Striped Mealybug – Ferrisia virgata

Striped Mealybug – Ferrisia virgata

Common Name: Striped Mealybug

Latin Name: Ferrisiavirgata


  • The striped mealybug, Ferrisia virgata Cockerell, is a tiny insect that is an insect of a broad range of plants. It has spread unknowingly over the world as a result of international trade.
  • Mealybugs are sap-feeding insects with piercing, straw-like mouthparts known as stylets that tap into the phloem.
  • Severe mealybug infestations can be deadly to plants. Large populations of mealybugs appear as white, cottony-looking wax accumulations on the plant.
  • This wax is generated by specific glands and gives the insects their “mealy” look, hence the name “mealybug.”

Host plant:                 

The striped mealybug is a polyphagous species that may be found on various hosts. Copperleaf (Acalypha spp.), croton (Codiaeum variegatum), hibiscus (Hibiscus rosa-sinensis), seagrape (Coccoloba spp.), and citrus are common hosts in Florida, as are popular home garden foods such as tomato, eggplant, and pepper.


Ferrisia is a genus native to North America but is commonly found throughout the USA.

Damages caused by Striped Mealybug:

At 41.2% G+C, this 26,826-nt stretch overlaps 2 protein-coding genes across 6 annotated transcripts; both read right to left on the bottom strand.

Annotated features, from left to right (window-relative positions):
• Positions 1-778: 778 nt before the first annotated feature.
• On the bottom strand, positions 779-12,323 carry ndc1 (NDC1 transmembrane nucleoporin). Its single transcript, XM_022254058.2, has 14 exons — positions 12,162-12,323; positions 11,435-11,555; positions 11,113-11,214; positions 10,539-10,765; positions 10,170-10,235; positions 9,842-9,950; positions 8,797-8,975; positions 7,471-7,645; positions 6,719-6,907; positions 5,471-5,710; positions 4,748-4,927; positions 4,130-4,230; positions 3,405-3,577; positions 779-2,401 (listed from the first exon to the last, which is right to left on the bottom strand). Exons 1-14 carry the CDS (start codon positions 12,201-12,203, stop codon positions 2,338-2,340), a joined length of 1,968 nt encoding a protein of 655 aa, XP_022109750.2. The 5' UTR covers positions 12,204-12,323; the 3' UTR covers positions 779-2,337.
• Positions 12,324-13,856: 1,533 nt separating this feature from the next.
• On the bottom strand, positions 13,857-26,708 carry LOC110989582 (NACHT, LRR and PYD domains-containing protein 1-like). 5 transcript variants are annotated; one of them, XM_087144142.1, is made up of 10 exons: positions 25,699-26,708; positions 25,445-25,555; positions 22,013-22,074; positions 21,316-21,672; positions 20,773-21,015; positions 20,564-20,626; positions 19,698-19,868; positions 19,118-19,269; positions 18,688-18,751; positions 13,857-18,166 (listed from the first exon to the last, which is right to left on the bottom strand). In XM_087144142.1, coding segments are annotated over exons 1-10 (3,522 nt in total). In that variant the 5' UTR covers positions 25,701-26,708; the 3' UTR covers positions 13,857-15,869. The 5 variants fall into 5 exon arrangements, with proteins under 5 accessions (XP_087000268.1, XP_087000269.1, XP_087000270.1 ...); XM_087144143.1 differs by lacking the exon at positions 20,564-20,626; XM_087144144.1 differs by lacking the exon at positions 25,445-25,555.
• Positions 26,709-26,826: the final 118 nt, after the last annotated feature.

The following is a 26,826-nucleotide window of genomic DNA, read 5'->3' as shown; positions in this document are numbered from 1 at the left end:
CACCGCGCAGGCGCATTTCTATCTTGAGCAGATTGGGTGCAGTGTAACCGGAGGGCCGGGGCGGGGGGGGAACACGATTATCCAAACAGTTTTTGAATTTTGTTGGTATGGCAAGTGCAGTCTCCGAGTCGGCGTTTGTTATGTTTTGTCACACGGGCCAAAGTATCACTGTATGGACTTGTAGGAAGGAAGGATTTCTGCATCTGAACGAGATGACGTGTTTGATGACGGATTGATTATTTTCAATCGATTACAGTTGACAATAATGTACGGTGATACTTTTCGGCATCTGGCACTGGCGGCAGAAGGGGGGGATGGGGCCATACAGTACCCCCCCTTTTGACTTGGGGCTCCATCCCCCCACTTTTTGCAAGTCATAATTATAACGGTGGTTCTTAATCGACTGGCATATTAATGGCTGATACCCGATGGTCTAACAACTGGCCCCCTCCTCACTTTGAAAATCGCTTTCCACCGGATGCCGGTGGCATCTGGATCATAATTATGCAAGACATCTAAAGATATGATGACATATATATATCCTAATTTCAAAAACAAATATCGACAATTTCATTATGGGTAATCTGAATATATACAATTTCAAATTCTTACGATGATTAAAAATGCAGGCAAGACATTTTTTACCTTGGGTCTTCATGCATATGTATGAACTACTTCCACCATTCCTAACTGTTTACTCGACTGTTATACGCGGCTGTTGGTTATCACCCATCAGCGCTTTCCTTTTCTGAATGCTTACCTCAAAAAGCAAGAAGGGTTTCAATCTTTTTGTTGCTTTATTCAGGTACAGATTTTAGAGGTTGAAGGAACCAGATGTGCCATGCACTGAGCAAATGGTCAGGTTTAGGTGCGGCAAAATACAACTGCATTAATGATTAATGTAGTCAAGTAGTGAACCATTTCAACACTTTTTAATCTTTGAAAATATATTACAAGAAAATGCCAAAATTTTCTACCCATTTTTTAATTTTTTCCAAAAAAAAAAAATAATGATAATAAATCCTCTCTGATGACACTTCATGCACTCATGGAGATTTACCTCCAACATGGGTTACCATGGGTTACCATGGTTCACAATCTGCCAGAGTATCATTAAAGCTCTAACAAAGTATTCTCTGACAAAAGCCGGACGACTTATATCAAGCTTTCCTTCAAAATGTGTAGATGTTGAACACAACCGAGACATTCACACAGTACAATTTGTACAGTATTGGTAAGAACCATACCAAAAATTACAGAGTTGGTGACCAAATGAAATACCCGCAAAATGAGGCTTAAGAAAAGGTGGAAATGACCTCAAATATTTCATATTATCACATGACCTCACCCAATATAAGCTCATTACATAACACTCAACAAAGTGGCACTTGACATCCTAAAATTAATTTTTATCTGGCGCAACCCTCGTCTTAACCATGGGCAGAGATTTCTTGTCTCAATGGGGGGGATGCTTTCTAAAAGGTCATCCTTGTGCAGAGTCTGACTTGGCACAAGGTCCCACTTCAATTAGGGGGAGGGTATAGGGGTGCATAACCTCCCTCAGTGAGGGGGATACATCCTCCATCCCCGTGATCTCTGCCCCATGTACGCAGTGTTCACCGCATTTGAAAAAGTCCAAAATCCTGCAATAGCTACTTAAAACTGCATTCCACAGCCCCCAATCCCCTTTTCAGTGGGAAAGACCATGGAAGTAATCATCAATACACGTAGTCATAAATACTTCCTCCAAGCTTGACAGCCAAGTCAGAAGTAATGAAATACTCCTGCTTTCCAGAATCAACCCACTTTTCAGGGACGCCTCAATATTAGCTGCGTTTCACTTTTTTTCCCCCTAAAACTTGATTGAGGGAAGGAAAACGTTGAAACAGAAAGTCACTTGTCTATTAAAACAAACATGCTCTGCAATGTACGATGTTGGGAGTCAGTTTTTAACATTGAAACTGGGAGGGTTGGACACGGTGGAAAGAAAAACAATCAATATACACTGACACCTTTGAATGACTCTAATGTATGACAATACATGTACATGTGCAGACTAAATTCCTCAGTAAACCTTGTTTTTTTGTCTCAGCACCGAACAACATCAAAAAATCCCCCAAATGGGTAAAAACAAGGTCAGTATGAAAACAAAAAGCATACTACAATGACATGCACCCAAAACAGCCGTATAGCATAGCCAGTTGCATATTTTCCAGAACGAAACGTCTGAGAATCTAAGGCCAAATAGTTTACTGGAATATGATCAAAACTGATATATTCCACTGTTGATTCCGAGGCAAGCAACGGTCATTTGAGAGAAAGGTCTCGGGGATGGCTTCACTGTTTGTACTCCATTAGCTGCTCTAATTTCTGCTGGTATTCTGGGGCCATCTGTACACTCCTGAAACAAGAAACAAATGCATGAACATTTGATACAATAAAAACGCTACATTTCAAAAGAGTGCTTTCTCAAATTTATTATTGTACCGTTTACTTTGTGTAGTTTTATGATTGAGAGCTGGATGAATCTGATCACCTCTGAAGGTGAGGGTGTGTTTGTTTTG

Mealybugs affect nutrient levels in plants through sap-feeding while also reducing growth. Mealybugs frequently create honeydew, a sticky, carbohydrate-rich material. Sooty mold, a fungus that creates a black coating on the leaf surface and inhibits photosynthesis, thrives in honeydew. Mealybug swarms on plants look like unattractive white, sticky masses of wax and individuals, rendering plants unmarketable. Mealybug infestations can also cause leaf discoloration and leaf and fruit drop; however, symptoms vary depending on plant type and health.

Life history and habits:

Males do not have mouthparts and live only three or four days. Each female produces 64 to 737 eggs on a pad of fluffy filaments beneath her for 20 to 29 days. The eggs hatch between 30 minutes and 4 hours later. Female nymphs molt three times, whereas male nymphs molt four times before reaching adulthood a month or two later.